The annual increase for the 10-City index was 1.3 percent and the 20-City was up 2.0 percent and these increases were larger than those posted in July which were 0.6 percent and 1.2 percent respectively. The respective index numbers in August 2011 were 156.51 and 142.97. Seventeen of the 20 cities posted positive annual returns.
Seattle, the sole metropolitan area posting a negative monthly number was down 0.1 percent from August while the three cities with negative annual returns were Atlanta which fell 6.1 percent from a year earlier; New York was down 2.3 percent and Chicago 1.6 percent. Phoenix was the most improved among the 20 cities with an annual increase of 18.8 percent.
David M. Blitzer, Chairman of the Index Committee at S&P Dow Jones Indices said that the positive return for Phoenix was its fourth consecutive month with annual increases in the double-digits and that even Atlanta’s loss was a significant improvement compared to the nine consecutive months of double-digit declines it posted from October 2011 through this past June. Blitzer noted that the annual rate in Las Vegas also finally moved to positive territory with an increase of 0.9 percent in August, the first increase since January 2007.
“The sustained good news in home prices over the past five months makes us optimistic for continued recovery in the housing market,” Blitzer said.
He continued, “News on home prices confirms other good news about housing. Single family housing starts are 43% ahead of last year’s pace, existing and new home sales are also up, the inventory of homes for sale continues to drop and consumer mortgage default rates are reaching new lows. Further consumer confidence continues to rise. Even as we end the seasonally strong home buying period, the statistics are positive. For the fifth time in a row, both Composites had monthly gains. Home prices in Seattle fell modestly in August, but other than that the 20 cities have also seen home prices generally improve since April.”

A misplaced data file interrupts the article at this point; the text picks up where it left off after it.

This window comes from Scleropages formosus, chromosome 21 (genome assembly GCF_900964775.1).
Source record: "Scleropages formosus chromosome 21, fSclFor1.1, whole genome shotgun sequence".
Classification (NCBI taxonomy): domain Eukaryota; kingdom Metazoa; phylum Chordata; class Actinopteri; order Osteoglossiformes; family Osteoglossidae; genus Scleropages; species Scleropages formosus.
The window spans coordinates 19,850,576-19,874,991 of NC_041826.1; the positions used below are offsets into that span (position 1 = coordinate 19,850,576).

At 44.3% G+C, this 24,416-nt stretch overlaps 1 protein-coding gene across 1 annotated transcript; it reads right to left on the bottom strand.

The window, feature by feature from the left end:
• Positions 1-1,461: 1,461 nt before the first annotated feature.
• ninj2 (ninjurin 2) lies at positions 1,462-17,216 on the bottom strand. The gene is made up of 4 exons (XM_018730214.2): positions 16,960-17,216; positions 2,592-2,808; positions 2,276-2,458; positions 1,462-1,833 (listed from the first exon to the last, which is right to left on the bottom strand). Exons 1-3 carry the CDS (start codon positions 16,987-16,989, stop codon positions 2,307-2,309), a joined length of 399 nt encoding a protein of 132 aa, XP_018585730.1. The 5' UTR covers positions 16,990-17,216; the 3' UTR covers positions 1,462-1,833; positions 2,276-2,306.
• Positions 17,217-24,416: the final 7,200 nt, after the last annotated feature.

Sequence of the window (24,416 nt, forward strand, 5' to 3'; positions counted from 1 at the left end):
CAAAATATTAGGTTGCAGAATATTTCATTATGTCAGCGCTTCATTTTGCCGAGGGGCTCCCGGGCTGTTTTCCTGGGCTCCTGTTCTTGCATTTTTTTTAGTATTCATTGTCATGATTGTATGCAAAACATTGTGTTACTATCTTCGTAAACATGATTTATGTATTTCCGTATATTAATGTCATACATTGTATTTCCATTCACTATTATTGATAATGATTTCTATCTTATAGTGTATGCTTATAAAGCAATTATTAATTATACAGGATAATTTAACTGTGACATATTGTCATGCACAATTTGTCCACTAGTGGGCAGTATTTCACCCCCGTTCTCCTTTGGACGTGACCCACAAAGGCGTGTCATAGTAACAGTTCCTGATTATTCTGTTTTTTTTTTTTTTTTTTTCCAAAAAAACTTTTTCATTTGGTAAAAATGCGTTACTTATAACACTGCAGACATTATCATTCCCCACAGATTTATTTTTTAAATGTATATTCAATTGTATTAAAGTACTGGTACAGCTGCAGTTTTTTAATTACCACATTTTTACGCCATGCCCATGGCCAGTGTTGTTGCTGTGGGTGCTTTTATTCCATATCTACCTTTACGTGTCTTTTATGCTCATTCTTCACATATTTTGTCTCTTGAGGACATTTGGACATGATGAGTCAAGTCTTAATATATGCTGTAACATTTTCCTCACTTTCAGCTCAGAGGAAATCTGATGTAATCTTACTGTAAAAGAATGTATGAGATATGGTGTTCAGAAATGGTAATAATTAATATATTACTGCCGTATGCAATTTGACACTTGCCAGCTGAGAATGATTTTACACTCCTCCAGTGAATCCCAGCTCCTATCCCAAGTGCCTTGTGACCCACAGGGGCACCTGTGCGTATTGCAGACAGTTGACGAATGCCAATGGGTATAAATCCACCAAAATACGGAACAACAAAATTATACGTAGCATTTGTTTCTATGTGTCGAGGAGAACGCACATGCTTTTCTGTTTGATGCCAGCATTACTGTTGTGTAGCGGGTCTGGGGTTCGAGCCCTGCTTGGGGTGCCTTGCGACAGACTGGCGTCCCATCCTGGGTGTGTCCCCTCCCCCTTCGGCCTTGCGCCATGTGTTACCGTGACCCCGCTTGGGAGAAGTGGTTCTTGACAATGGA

The above chart shows the index levels for the 10-City and 20-City Composite Indices. As of August 2012, average home prices across the United States are back to their summer/autumn 2003 levels for both composites. Measured from their June/July 2006 peaks, the decline for both is approximately 30% through August 2012 and approximately 35% from the June/July 2006 peak values. The August 2012 levels for both Composites are about 8.5% above their recent early 2012 lows.
The S&P/Case-Shiller Composite of 10 Home Price Index is a value-weighted average of the 10 original metro area indices. The S&P/Case-Shiller Composite of 20 Home Price Index is a value-weighted average of the 20 metro area indices. The indices have a base value of 100 in January 2000; thus, for example, a current index value of 150 translates to a 50% appreciation rate since January 2000 for a typical home located within the subject market.